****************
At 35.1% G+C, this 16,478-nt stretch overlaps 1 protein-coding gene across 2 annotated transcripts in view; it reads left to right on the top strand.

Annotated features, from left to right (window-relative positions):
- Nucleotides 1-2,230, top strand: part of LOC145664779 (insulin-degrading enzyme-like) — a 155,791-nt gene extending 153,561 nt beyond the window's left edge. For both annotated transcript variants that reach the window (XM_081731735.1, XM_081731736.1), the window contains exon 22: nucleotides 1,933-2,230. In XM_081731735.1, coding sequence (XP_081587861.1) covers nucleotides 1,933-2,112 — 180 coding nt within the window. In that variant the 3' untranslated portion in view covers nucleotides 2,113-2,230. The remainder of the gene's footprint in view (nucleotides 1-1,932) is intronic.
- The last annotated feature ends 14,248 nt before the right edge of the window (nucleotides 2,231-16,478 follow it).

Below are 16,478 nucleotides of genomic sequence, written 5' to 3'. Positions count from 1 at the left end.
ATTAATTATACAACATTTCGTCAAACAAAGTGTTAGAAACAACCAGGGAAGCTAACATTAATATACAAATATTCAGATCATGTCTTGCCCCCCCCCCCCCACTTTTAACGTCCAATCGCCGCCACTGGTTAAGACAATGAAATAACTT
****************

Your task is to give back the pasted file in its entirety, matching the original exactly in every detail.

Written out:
At 35.1% G+C, this 16,478-nt stretch overlaps 1 protein-coding gene across 2 annotated transcripts in view; it reads left to right on the top strand.

Annotated features, from left to right (window-relative positions):
- Nucleotides 1-2,230, top strand: part of LOC145664779 (insulin-degrading enzyme-like) — a 155,791-nt gene extending 153,561 nt beyond the window's left edge. For both annotated transcript variants that reach the window (XM_081731735.1, XM_081731736.1), the window contains exon 22: nucleotides 1,933-2,230. In XM_081731735.1, coding sequence (XP_081587861.1) covers nucleotides 1,933-2,112 — 180 coding nt within the window. In that variant the 3' untranslated portion in view covers nucleotides 2,113-2,230. The remainder of the gene's footprint in view (nucleotides 1-1,932) is intronic.
- The last annotated feature ends 14,248 nt before the right edge of the window (nucleotides 2,231-16,478 follow it).

Below are 16,478 nucleotides of genomic sequence, written 5' to 3'. Positions count from 1 at the left end.
ATTAATTATACAACATTTCGTCAAACAAAGTGTTAGAAACAACCAGGGAAGCTAACATTAATATACAAATATTCAGATCATGTCTTGCCCCCCCCCCCCCACTTTTAACGTCCAATCGCCGCCACTGGTTAAGACAATGAAATAACTT